“Among the many wonderful reporters at The Wall Street Journal, Lucette stood out in several ways,” Paul Steiger, who was managing editor of the Journal in 1996 when Lagnado was hired, told The Jewish Week in an email after the funeral.
“She managed to navigate people and environments and cultures that were not at all native to her, and yet extract what she needed as either a citizen, or a tenant, or a reporter. Expelled from Egypt by the revolutions and wars of the 1950s and 1960s, she went from birth into a robust, multi-lingual, cosmopolitan, respected Jewish culture, to part of a family of penniless immigrants in Brooklyn where she, a little girl in elementary school, was the family’s only fluent English speaker. From that base, she won a scholarship to Vassar and became one of the most relentless, creative and determined reporters and writers it has ever been my good fortune to work with.”
I first met Lagnado in 2007, just before her first memoir was published. She was wearing all-white (linen, not sharkskin), and after bounding into M. Rohrs’ on East 86th Street, her favorite café (that has since closed), where she worked on the book every day, she greeted the owner and was embraced by the other regulars. She admitted to being a woman of routine, in part due to superstition: Every day she’d order ice coffee and two homemade Mexican wedding cookies.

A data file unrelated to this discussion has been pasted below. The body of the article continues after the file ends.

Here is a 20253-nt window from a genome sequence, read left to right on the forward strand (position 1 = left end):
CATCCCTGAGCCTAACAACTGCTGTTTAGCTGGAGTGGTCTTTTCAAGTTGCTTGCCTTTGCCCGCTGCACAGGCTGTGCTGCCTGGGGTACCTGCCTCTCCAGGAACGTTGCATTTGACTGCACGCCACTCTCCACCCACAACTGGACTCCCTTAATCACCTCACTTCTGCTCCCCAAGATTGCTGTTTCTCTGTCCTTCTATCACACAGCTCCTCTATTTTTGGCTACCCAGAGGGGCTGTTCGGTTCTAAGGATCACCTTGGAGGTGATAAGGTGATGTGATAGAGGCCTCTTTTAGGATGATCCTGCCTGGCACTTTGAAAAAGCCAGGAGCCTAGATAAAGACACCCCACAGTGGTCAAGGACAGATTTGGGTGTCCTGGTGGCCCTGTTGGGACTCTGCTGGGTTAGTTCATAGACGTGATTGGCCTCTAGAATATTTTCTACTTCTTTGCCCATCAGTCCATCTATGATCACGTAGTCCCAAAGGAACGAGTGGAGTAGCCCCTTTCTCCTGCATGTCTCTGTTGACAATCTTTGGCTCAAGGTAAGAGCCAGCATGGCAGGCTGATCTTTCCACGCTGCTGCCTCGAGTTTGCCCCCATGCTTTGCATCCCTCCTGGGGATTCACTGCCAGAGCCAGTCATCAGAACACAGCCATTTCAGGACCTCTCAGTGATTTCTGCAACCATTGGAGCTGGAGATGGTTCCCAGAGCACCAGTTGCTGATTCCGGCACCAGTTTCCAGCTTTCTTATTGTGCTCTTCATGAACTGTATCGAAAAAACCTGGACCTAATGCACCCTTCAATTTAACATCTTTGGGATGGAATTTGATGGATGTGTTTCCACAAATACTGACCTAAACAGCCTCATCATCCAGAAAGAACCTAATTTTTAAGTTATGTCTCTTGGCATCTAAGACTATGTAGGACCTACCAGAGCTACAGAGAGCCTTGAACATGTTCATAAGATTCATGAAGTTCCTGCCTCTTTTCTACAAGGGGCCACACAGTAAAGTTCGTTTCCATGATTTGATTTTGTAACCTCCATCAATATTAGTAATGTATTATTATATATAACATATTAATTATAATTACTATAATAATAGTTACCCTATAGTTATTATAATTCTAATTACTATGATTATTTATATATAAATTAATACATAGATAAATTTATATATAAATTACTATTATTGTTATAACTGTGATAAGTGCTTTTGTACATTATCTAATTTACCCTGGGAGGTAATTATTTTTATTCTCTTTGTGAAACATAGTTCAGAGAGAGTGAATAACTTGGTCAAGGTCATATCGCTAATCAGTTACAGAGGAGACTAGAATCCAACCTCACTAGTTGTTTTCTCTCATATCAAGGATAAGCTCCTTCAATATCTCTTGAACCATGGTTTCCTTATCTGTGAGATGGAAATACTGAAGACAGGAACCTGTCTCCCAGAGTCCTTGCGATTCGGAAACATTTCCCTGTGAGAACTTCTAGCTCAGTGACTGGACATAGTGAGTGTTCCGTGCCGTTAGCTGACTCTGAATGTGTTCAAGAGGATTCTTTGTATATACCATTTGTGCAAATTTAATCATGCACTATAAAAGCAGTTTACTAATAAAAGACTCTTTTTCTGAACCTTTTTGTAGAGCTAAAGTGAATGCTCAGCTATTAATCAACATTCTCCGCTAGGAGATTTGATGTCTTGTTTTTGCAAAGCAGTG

“Sharkskin” is one of the very best memoirs of recent years. Lagnado’s writing is so vivid and lyrical that more than a decade later, I speak knowingly about Cairo, where I’ve never been, with an Egyptian cab driver on the way to her funeral.
In an essay for The Jewish Week’s “Text/Context,” she wrote, “Mine was a complicated childhood, one I both loved and longed to escape, and which I keep conjuring up in my books and work — as if there were nothing else worthwhile I could write about but that old world of mine. In truth, nothing interests me as much.”
For “Sharkskin,” she won the Sami Rohr Prize for Jewish Literature. George Rohr, a New York businessman whose family endows the prize, recalls Lagnado as “overjoyed and radiant” at the prize ceremony in Jerusalem. “A physically small bundle of light, passion and yearning, she grew large before the audience’s eyes as she inspired us with her powerful acceptance speech.”
She was almost finished with a new book, about Sephardic Jews from the Levant and North Africa, which will be published posthumously.
Novelist Andre Aciman, who wrote about his own childhood in Alexandria in the beautiful memoir “Out of Egypt” (and appeared with Lagnado at a Jewish Week forum about their books), writes, “Lucette Lagnado was one of the very last Egyptian-born Jews who had a story that almost no Jew living in the West knew about until she sat down to write it. She told the story of her family’s exile from Egypt with style, with verve, with love and with a great deal of empathy both for her fellow Jews who suffered the loss of their homeland and for the Egyptians who were only too happy to welcome her back when eventually she did go back.
“She had a critical eye for detail,” Aciman continued, “and could always be relied on to spot the veil that hid reluctant truths. She was frank, to the point, but always with a touch of those two unmistakable qualities that only those who suffered know well: wisdom and humanity.”